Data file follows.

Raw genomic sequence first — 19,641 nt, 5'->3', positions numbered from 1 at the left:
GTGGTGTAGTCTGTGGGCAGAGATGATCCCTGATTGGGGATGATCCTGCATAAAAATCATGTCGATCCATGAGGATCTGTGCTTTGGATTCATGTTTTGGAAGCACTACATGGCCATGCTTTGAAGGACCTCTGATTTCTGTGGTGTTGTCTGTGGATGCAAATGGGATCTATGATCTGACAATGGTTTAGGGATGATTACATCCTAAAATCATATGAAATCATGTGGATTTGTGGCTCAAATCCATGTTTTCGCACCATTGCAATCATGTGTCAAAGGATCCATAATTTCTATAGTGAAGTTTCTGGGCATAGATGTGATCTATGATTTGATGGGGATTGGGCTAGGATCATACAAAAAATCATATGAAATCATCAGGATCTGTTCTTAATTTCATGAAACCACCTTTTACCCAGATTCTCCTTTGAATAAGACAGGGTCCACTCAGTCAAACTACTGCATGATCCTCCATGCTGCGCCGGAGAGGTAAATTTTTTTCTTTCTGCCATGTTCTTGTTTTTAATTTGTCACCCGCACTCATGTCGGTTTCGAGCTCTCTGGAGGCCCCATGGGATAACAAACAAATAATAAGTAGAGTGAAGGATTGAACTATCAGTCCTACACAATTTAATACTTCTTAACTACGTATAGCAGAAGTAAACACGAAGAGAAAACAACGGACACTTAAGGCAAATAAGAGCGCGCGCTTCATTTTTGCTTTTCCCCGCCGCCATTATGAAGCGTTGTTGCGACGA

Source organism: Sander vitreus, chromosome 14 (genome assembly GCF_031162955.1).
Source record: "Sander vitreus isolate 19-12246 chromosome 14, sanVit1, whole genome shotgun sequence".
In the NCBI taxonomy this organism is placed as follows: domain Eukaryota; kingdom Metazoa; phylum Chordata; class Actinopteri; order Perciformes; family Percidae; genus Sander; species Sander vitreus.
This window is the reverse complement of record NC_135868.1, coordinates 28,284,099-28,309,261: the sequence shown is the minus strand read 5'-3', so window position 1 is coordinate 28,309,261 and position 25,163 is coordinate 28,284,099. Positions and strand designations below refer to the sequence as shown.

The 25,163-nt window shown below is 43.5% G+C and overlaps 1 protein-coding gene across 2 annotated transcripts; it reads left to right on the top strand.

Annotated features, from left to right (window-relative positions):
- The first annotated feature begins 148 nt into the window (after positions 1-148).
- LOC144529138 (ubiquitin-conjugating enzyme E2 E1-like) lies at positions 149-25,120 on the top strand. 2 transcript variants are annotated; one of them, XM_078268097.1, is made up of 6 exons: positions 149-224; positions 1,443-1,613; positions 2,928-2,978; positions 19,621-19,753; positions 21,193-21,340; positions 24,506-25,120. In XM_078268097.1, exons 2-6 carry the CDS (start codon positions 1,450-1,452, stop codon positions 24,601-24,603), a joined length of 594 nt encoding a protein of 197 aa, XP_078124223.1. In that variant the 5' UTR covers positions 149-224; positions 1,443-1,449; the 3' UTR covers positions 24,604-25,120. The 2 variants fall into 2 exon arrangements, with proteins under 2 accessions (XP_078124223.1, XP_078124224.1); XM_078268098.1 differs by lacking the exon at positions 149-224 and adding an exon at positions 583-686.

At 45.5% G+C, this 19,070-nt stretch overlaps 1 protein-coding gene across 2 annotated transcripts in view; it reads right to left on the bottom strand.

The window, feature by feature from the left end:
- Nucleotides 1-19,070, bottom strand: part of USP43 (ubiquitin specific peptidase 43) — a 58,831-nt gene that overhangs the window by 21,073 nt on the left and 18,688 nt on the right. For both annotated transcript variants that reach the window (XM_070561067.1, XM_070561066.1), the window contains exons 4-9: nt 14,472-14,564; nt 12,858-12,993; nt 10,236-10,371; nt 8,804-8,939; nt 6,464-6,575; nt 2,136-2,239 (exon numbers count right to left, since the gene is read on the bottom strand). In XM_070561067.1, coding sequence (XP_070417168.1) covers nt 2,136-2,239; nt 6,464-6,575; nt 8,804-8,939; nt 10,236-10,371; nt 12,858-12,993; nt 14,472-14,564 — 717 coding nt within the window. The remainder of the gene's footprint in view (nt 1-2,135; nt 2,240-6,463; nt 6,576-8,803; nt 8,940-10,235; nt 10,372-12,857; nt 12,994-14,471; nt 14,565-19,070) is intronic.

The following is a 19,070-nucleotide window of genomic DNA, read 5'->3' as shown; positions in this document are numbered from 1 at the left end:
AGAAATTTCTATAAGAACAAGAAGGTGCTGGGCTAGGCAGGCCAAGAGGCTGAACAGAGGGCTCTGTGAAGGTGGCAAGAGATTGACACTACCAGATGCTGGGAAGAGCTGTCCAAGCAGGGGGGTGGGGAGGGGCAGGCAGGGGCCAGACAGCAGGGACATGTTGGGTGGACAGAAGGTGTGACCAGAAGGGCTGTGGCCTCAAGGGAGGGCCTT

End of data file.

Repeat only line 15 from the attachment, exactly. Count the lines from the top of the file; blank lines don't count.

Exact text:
AGAAATTTCTATAAGAACAAGAAGGTGCTGGGCTAGGCAGGCCAAGAGGCTGAACAGAGGGCTCTGTGAAGGTGGCAAGAGATTGACACTACCAGATGCTGGGAAGAGCTGTCCAAGCAGGGGGGTGGGGAGGGGCAGGCAGGGGCCAGACAGCAGGGACATGTTGGGTGGACAGAAGGTGTGACCAGAAGGGCTGTGGCCTCAAGGGAGGGCCTT